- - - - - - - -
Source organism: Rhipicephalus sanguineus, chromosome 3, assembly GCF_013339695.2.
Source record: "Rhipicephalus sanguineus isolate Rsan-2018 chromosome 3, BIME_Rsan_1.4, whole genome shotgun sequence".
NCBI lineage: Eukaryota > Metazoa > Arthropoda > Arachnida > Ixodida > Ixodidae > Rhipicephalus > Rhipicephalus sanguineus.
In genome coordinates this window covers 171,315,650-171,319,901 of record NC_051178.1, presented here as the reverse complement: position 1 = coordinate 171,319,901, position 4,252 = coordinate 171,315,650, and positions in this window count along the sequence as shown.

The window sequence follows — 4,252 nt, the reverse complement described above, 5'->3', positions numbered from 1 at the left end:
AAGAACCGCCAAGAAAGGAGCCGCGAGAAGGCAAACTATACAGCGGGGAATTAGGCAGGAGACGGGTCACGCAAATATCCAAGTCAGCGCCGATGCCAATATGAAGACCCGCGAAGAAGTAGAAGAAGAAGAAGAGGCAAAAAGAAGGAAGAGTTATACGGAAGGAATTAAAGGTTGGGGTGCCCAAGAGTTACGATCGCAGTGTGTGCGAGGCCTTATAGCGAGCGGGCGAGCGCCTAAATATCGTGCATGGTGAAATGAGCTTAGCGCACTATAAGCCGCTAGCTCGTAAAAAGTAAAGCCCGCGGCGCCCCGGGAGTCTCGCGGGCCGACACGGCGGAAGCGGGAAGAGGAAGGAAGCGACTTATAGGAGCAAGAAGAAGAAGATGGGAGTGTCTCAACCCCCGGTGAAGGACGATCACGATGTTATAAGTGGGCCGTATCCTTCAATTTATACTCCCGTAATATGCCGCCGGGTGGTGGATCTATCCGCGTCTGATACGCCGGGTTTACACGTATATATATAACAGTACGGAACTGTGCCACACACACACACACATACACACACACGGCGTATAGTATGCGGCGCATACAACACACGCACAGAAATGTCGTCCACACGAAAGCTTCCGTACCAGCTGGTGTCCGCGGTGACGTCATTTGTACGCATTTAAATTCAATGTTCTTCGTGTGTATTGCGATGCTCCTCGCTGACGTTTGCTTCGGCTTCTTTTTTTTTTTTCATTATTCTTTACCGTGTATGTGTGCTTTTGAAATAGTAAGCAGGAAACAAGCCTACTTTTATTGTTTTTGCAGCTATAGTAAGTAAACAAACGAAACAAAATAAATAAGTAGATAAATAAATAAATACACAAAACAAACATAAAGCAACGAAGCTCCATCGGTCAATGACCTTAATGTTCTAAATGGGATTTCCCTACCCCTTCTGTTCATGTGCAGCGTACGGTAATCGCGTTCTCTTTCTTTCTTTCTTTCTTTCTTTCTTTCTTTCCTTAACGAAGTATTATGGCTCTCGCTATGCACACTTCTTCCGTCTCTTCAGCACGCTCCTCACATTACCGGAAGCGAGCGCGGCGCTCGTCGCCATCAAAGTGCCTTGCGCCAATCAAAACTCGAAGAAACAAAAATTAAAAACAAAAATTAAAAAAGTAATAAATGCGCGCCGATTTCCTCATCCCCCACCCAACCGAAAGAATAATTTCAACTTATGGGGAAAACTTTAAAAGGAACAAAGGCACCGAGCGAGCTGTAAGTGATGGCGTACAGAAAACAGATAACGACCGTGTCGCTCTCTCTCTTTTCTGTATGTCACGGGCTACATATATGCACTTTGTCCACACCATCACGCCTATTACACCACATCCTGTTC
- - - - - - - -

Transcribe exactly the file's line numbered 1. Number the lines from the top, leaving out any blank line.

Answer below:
Source organism: Rhipicephalus sanguineus, chromosome 3, assembly GCF_013339695.2.